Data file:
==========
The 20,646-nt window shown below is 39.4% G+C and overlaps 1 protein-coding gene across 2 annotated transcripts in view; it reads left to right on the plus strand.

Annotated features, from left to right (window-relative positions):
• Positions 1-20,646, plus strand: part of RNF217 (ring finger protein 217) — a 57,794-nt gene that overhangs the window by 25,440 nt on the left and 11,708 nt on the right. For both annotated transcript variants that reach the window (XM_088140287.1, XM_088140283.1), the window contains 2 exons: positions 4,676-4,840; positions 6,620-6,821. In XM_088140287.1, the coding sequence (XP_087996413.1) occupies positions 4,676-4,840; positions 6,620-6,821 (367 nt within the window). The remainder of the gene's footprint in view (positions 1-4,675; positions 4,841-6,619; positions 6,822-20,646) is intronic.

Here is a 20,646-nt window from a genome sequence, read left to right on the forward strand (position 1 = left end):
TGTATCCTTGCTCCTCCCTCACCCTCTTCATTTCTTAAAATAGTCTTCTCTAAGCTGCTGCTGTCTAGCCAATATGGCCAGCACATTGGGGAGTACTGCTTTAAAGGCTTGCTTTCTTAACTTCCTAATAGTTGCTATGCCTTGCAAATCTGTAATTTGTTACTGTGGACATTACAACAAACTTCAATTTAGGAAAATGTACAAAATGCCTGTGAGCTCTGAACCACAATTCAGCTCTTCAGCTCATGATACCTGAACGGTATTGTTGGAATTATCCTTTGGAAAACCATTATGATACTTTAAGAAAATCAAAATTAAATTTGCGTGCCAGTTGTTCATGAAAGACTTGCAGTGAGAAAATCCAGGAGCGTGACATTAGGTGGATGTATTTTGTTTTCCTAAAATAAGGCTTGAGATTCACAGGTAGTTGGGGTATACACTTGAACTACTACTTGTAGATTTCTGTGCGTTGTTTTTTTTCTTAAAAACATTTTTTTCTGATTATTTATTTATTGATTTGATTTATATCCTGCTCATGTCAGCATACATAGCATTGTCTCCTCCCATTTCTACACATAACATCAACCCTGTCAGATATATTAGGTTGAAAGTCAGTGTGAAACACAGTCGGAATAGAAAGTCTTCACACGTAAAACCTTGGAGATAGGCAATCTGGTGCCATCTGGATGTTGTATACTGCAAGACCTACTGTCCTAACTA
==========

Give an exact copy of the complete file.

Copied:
The 20,646-nt window shown below is 39.4% G+C and overlaps 1 protein-coding gene across 2 annotated transcripts in view; it reads left to right on the plus strand.

Annotated features, from left to right (window-relative positions):
• Positions 1-20,646, plus strand: part of RNF217 (ring finger protein 217) — a 57,794-nt gene that overhangs the window by 25,440 nt on the left and 11,708 nt on the right. For both annotated transcript variants that reach the window (XM_088140287.1, XM_088140283.1), the window contains 2 exons: positions 4,676-4,840; positions 6,620-6,821. In XM_088140287.1, the coding sequence (XP_087996413.1) occupies positions 4,676-4,840; positions 6,620-6,821 (367 nt within the window). The remainder of the gene's footprint in view (positions 1-4,675; positions 4,841-6,619; positions 6,822-20,646) is intronic.

Here is a 20,646-nt window from a genome sequence, read left to right on the forward strand (position 1 = left end):
TGTATCCTTGCTCCTCCCTCACCCTCTTCATTTCTTAAAATAGTCTTCTCTAAGCTGCTGCTGTCTAGCCAATATGGCCAGCACATTGGGGAGTACTGCTTTAAAGGCTTGCTTTCTTAACTTCCTAATAGTTGCTATGCCTTGCAAATCTGTAATTTGTTACTGTGGACATTACAACAAACTTCAATTTAGGAAAATGTACAAAATGCCTGTGAGCTCTGAACCACAATTCAGCTCTTCAGCTCATGATACCTGAACGGTATTGTTGGAATTATCCTTTGGAAAACCATTATGATACTTTAAGAAAATCAAAATTAAATTTGCGTGCCAGTTGTTCATGAAAGACTTGCAGTGAGAAAATCCAGGAGCGTGACATTAGGTGGATGTATTTTGTTTTCCTAAAATAAGGCTTGAGATTCACAGGTAGTTGGGGTATACACTTGAACTACTACTTGTAGATTTCTGTGCGTTGTTTTTTTTCTTAAAAACATTTTTTTCTGATTATTTATTTATTGATTTGATTTATATCCTGCTCATGTCAGCATACATAGCATTGTCTCCTCCCATTTCTACACATAACATCAACCCTGTCAGATATATTAGGTTGAAAGTCAGTGTGAAACACAGTCGGAATAGAAAGTCTTCACACGTAAAACCTTGGAGATAGGCAATCTGGTGCCATCTGGATGTTGTATACTGCAAGACCTACTGTCCTAACTA